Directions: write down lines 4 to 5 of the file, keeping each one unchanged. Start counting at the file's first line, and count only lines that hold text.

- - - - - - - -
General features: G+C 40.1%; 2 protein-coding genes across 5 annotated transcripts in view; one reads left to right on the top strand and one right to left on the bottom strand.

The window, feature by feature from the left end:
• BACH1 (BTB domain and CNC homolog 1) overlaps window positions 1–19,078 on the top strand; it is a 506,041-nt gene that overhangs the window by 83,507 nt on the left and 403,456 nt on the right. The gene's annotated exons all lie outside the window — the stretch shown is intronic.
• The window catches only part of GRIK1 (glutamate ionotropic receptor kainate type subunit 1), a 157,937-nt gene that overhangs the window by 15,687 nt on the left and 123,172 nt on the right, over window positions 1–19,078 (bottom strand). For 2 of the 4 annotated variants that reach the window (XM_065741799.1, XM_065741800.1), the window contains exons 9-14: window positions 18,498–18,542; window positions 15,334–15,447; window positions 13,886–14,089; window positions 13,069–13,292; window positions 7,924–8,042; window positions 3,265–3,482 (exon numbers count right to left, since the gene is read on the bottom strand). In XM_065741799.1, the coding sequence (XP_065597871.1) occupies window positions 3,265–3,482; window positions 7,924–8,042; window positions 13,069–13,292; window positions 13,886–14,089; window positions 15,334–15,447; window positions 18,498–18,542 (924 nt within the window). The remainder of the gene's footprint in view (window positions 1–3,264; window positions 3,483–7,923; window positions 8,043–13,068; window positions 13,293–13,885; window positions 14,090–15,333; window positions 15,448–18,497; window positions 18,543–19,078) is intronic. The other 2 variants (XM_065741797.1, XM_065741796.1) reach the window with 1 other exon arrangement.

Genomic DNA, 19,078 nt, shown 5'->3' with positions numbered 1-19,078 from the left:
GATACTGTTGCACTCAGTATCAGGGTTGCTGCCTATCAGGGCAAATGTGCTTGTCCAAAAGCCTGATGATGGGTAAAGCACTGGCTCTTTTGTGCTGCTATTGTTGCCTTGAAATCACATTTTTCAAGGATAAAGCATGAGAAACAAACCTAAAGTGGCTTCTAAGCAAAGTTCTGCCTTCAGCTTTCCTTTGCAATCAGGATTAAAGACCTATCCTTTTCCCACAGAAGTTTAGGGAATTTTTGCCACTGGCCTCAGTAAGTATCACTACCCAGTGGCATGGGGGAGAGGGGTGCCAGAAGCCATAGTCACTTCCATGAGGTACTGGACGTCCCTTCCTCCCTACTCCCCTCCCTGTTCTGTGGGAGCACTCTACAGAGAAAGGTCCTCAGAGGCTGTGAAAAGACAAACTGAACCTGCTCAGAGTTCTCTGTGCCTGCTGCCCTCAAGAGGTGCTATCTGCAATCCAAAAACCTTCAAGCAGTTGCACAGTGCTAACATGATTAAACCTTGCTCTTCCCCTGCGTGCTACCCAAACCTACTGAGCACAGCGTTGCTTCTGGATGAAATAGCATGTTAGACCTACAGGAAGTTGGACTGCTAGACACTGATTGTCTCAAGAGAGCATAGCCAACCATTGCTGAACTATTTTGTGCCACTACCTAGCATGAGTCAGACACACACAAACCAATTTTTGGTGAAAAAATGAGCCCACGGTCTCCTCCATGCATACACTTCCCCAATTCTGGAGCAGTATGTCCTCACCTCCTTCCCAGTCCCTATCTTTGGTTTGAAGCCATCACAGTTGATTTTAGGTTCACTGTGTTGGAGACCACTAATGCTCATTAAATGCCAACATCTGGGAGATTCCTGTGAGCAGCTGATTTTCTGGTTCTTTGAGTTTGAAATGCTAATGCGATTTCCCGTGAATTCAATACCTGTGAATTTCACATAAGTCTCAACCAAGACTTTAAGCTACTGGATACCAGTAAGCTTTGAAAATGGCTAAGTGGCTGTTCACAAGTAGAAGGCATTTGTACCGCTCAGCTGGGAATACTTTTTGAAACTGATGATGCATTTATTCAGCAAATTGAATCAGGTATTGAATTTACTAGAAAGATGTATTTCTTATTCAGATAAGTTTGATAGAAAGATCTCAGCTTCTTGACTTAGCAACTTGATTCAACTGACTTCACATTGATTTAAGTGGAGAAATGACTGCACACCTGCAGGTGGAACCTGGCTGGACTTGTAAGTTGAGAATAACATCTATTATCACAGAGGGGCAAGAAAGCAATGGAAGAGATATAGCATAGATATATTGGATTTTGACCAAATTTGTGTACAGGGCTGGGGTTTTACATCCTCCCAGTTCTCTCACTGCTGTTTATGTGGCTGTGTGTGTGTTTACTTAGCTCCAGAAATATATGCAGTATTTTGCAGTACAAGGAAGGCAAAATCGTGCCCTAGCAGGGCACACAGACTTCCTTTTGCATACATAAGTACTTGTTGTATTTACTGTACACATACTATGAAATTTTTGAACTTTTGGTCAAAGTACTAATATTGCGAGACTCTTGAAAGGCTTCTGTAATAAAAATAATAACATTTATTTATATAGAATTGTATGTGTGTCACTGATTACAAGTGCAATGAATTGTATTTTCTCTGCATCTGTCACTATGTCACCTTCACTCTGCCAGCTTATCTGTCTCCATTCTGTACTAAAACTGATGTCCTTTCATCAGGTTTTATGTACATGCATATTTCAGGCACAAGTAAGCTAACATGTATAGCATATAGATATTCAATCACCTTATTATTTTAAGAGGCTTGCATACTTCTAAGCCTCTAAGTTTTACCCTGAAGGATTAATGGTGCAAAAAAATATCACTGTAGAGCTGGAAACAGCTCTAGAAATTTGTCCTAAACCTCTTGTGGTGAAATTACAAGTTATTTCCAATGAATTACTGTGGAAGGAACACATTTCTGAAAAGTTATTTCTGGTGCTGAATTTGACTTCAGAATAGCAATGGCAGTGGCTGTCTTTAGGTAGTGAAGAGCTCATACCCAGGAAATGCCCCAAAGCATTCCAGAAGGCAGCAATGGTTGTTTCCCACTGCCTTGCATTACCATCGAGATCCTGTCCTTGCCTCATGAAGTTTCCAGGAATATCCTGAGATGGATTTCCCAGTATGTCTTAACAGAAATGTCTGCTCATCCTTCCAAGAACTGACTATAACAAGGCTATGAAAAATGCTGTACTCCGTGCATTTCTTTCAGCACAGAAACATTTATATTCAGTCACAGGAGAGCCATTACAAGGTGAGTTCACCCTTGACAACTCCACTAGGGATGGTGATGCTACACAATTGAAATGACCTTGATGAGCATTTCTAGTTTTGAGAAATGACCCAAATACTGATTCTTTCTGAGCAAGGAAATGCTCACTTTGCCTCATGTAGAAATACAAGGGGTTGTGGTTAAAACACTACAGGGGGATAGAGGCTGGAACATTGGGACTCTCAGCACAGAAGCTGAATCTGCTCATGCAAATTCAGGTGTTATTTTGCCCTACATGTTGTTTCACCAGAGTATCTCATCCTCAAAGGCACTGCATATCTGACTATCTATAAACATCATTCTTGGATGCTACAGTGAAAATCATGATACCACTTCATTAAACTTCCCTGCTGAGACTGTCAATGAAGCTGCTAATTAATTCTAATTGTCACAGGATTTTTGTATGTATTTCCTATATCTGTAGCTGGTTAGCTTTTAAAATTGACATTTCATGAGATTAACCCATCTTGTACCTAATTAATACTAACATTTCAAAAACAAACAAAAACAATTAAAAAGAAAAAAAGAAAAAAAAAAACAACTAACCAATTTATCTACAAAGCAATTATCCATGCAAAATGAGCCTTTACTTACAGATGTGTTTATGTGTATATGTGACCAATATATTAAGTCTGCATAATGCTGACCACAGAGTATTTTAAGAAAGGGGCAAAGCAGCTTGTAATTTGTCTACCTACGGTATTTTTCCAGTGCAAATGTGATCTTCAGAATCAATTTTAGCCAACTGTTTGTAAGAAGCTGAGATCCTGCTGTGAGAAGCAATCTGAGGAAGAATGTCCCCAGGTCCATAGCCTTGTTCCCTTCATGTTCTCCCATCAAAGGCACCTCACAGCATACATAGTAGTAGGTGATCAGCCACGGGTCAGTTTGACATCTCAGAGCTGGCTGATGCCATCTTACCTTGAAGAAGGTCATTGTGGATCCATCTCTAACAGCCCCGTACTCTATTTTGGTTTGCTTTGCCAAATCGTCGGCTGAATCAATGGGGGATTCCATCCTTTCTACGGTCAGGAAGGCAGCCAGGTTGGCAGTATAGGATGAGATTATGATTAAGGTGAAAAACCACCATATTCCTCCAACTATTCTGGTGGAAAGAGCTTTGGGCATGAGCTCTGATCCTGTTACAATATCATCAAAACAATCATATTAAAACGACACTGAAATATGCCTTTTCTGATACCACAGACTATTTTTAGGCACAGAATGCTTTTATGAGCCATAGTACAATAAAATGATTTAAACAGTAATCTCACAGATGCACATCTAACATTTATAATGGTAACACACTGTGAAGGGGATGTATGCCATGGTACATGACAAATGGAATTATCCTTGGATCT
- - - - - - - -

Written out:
• The window catches only part of GRIK1 (glutamate ionotropic receptor kainate type subunit 1), a 157,937-nt gene that overhangs the window by 15,687 nt on the left and 123,172 nt on the right, over window positions 1–19,078 (bottom strand). For 2 of the 4 annotated variants that reach the window (XM_065741799.1, XM_065741800.1), the window contains exons 9-14: window positions 18,498–18,542; window positions 15,334–15,447; window positions 13,886–14,089; window positions 13,069–13,292; window positions 7,924–8,042; window positions 3,265–3,482 (exon numbers count right to left, since the gene is read on the bottom strand). In XM_065741799.1, the coding sequence (XP_065597871.1) occupies window positions 3,265–3,482; window positions 7,924–8,042; window positions 13,069–13,292; window positions 13,886–14,089; window positions 15,334–15,447; window positions 18,498–18,542 (924 nt within the window). The remainder of the gene's footprint in view (window positions 1–3,264; window positions 3,483–7,923; window positions 8,043–13,068; window positions 13,293–13,885; window positions 14,090–15,333; window positions 15,448–18,497; window positions 18,543–19,078) is intronic. The other 2 variants (XM_065741797.1, XM_065741796.1) reach the window with 1 other exon arrangement.

Genomic DNA, 19,078 nt, shown 5'->3' with positions numbered 1-19,078 from the left: